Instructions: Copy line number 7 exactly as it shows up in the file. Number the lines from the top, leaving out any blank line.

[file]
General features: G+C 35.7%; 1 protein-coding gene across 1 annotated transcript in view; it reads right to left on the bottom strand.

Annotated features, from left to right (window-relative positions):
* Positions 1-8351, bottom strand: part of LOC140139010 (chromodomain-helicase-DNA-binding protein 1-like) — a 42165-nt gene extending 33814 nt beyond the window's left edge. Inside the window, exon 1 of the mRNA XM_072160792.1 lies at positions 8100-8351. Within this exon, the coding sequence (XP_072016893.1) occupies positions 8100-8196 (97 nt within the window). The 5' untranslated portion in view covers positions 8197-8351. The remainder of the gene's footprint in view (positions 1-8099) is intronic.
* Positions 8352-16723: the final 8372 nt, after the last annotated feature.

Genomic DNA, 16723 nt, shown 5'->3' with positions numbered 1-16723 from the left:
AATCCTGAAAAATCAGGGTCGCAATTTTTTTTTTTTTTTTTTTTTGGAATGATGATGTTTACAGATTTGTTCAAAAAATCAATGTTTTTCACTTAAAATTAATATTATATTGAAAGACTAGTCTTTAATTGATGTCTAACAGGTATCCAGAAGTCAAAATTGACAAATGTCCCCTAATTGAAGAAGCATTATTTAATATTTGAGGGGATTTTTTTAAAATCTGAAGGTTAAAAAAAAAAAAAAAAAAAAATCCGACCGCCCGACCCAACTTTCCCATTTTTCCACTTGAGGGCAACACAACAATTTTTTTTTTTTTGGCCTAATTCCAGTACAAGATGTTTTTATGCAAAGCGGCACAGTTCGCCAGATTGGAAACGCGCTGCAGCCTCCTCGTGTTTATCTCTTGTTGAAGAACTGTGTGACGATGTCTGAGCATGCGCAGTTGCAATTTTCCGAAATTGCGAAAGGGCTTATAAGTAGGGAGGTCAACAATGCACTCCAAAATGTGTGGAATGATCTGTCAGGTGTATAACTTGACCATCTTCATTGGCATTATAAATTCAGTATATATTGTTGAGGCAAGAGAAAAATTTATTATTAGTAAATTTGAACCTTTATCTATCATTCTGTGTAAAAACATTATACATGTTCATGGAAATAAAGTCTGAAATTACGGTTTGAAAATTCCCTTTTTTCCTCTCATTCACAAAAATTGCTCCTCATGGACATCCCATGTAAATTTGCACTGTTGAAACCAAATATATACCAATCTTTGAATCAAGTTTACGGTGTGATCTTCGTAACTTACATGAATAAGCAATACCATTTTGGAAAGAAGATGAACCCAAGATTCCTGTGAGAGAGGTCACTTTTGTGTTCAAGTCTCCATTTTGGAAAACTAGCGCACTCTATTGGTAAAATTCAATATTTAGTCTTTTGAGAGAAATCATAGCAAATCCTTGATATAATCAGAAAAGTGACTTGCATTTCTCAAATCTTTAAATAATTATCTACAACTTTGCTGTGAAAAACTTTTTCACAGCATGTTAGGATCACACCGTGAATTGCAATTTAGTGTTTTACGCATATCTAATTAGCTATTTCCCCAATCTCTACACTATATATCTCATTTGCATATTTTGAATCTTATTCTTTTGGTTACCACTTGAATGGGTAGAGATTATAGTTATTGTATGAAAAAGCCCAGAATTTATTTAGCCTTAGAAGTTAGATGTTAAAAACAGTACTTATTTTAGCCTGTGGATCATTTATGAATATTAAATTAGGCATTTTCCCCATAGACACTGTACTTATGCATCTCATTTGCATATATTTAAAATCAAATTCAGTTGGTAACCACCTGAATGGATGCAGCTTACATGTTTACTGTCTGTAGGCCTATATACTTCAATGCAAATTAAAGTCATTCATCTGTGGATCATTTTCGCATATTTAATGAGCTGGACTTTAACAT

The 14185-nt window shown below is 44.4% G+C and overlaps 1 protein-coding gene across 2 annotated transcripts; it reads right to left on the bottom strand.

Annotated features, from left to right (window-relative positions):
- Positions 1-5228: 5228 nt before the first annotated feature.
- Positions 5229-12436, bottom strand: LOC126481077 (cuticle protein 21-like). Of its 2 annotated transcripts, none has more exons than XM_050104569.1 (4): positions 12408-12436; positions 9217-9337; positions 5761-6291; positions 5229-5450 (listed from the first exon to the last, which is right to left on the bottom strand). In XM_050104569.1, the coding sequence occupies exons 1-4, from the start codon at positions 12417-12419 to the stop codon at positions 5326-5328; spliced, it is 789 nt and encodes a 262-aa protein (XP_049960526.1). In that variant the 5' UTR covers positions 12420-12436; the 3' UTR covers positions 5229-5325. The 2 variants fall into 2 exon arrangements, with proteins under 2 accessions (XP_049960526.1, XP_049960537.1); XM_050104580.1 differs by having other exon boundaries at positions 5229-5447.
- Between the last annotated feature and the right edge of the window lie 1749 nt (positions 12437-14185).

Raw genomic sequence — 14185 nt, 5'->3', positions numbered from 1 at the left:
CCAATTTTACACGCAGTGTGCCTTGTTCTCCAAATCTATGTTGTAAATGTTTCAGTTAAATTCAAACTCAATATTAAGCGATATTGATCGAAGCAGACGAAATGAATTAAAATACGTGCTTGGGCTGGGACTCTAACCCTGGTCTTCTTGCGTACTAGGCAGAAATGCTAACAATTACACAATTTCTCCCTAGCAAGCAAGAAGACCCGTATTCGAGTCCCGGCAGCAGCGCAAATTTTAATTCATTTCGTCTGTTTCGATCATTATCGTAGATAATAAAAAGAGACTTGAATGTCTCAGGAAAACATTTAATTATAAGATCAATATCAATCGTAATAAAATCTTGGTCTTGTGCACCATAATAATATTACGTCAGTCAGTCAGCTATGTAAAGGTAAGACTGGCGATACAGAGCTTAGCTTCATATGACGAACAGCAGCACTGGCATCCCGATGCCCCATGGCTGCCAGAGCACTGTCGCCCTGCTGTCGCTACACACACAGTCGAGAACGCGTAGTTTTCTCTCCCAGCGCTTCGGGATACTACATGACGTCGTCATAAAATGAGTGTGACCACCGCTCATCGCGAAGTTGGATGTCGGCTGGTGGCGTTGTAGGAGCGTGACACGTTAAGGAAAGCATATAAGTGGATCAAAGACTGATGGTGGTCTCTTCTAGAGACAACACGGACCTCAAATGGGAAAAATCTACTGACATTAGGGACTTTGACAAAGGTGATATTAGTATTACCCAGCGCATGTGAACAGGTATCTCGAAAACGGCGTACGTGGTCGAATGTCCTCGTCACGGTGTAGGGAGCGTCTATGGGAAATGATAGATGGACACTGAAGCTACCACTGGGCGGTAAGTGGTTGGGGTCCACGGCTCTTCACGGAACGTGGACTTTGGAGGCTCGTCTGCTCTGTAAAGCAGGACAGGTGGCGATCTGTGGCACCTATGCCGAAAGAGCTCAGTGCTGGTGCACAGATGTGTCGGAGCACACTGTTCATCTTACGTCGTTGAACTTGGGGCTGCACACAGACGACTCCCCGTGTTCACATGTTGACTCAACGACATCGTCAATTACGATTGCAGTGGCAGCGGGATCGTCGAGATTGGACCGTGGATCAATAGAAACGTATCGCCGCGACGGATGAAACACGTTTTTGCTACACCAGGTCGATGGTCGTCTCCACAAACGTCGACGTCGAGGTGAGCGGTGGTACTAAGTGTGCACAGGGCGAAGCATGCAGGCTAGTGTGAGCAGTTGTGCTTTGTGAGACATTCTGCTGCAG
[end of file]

The 14185-nt window shown below is 44.4% G+C and overlaps 1 protein-coding gene across 2 annotated transcripts; it reads right to left on the bottom strand.